I regret missing the speech by the hon. Member for Motherwell, North (Dr. Reid), but I shall read it with interest, not least because he is my pair and I should like to know exactly what he is getting up to.
My hon. Friend the Member for Gravesham (Mr. Arnold), who has sat through more of the Budget debate than many other hon. Members, said that import prices
Column 113are buoyant. A year ago, import prices were rising faster than inflation and everybody thought that that would inevitably feed through to the retail prices index. In practice, that has not happened, partly because of competitive retail pressure, and we hope that that will continue. However, it is right to put down a marker. My hon. Friend made an important point about the tax treatment of married couples. A married couple will still pay less tax than two individuals with the same income, so there is an inbuilt bias in the system towards those who are married. My hon. Friend said that the reduction in the MCA has somewhat eroded that advantage over recent years.
There has been some inconsistency in Opposition speeches over the past four or five days. First, Opposition Members say that we have taxed too much and, secondly, they say that we spend too little. But taxes and spending are two sides of the same coin. When one presses Opposition Members they come up with a variety of solutions, such as windfalls, loopholes and the spending of capital receipts. I am bound to say that their arguments lack credibility. We cannot fund continuing revenue commitments with windfalls or one-off receipts. Even if we had the one-off receipts in year one, they would not pay for the revenue commitments in year two.
Listening to Labour Members trying to justify their spending aspirations by referring to windfalls and loopholes is like watching a very large lady trying to get into a small dress--there is simply inadequate cover for all the liabilities. Spending the capital receipts, which would not have even existed if we had listened to the Labour party, would lead to an increase in borrowing and public expenditure.
At some point during the five-day debate, in which nine Opposition spokesmen have taken part, the House is entitled to a few answers to some fairly basic questions. I do not mean the details given by my right hon. and hon. Friends in the "Financial Statement and Budget Report" but simply a rough idea of where the Opposition are going. As my hon. Friend the Member for Gravesham said, they can no longer hide behind the skirts of the Commission on Social Justice.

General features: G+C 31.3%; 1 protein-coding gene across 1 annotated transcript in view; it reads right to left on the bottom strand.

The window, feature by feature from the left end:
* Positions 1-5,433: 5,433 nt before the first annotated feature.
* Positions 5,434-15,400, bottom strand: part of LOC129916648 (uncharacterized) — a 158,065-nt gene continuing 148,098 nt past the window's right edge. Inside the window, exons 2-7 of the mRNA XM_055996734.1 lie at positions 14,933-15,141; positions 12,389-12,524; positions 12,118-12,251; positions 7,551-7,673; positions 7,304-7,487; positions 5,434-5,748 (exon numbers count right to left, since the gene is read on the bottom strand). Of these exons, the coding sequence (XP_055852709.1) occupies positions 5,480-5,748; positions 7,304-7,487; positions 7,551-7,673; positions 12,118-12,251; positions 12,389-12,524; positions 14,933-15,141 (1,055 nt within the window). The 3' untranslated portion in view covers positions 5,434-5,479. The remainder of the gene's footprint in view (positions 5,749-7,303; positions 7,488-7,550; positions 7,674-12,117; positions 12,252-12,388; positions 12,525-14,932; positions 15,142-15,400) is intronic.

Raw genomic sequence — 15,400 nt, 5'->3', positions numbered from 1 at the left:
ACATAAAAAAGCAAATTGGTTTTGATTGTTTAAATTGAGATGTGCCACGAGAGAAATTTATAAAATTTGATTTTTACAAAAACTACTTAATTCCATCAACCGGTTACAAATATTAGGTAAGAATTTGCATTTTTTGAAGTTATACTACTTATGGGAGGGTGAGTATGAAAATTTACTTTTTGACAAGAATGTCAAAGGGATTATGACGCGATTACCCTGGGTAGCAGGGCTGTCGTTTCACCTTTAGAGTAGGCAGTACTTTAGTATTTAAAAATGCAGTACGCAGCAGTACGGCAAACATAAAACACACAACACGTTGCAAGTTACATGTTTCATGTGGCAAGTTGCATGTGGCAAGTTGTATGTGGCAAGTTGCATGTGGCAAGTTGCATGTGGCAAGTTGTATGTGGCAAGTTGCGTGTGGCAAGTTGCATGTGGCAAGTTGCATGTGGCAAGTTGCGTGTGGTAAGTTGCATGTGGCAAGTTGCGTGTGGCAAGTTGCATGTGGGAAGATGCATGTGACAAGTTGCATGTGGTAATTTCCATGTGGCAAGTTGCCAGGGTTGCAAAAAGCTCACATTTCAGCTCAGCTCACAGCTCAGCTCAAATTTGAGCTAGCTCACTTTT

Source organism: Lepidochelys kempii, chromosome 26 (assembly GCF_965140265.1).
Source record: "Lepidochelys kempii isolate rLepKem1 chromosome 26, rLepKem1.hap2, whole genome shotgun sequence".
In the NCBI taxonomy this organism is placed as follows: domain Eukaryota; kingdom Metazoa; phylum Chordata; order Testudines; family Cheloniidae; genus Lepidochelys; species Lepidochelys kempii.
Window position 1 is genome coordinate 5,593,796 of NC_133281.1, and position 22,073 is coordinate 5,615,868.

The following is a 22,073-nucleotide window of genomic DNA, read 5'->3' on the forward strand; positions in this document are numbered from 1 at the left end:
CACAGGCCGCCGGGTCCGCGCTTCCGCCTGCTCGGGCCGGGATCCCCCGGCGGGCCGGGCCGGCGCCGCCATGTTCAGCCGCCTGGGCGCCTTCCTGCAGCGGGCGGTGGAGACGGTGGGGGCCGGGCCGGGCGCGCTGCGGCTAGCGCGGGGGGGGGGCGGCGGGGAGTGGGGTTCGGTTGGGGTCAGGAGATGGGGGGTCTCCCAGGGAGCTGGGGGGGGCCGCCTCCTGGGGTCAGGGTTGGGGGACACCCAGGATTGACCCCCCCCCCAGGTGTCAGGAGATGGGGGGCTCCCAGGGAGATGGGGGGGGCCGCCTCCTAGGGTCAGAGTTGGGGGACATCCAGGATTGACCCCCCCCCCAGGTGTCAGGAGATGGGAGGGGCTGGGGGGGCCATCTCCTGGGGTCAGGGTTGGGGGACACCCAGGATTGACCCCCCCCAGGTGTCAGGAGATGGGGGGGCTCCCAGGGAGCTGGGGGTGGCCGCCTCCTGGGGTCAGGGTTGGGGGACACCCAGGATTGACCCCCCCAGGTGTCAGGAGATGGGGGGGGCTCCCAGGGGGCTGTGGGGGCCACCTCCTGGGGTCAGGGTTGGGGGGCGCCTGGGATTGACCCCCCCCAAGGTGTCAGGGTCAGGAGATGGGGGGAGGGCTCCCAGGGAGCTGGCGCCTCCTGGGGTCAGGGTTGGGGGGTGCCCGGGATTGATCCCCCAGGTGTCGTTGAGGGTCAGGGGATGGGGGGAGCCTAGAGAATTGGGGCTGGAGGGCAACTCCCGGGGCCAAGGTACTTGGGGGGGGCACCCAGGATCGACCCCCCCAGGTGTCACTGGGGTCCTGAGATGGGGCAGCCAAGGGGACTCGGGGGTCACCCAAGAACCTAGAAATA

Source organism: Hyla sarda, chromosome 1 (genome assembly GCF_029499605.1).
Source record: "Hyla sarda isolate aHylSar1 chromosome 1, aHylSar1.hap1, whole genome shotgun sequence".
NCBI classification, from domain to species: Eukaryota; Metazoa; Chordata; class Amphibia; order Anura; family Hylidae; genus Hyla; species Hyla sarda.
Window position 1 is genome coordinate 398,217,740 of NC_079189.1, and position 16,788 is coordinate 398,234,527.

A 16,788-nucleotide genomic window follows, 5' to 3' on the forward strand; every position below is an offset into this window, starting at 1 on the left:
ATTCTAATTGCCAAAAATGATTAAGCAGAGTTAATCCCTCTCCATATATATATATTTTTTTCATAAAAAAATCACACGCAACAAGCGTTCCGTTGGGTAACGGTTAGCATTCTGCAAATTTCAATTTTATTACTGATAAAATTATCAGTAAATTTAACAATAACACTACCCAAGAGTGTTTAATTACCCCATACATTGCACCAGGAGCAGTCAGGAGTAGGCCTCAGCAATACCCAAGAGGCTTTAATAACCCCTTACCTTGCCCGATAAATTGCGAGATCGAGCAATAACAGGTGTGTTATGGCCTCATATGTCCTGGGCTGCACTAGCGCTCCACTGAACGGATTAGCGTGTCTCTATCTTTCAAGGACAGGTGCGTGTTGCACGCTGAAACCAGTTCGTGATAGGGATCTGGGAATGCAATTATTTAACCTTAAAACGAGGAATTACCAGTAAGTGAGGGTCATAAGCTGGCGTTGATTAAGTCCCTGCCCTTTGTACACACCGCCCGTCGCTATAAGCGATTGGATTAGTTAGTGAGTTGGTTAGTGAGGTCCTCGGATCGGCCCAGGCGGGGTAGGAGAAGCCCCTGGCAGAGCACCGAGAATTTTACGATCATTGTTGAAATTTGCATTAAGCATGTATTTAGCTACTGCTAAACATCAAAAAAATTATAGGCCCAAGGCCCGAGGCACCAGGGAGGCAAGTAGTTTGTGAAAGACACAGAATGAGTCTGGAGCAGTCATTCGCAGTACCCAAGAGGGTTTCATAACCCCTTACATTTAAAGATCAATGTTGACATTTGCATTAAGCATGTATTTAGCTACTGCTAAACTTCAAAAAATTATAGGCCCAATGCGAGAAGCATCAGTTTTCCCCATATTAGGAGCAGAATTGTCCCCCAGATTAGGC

Would the Labour party spend more or less than a Conservative Government? Would it raise more or less in taxation? Would it borrow more or less? Would its inflation target be higher or lower? A party that can produce page after page of turgid, multisyllabic prose on contemporary economic theory should be able to answer, in a few monosyllables, the key questions that any responsible party should answer.
I want to say a word about the work incentives package, to which a number of my hon. Friends have referred. It is one of the exciting themes running through the Budget. As everyone has recognised, unemployment has fallen significantly as the recovery has gone from strength to strength. However, long-term unemployment is still too high. Our priority must be to help people who have been out of work for long spells to get back into work.
We want to ensure that no group is excluded from the benefits of recovery. That is why we are introducing a £680 million package of measures to improve the incentives for the unemployed to get back into work. It is an innovative, well-thought-out package, which has been well received by commentators on the Budget.
Column 114We arrived at the package by listening to the unemployed and to the employers. We discovered the real problems that deterred people from taking work and employers from offering them jobs. We have done more than listen; we have done something about it. We are encouraging employers to give the unemployed a further chance by making them cheaper to employ with the cut in national insurance contributions for the lower-paid and, eventually, a national insurance contributions holiday. We are also giving employers the chance to try out people in a job before deciding whether to take them on permanently.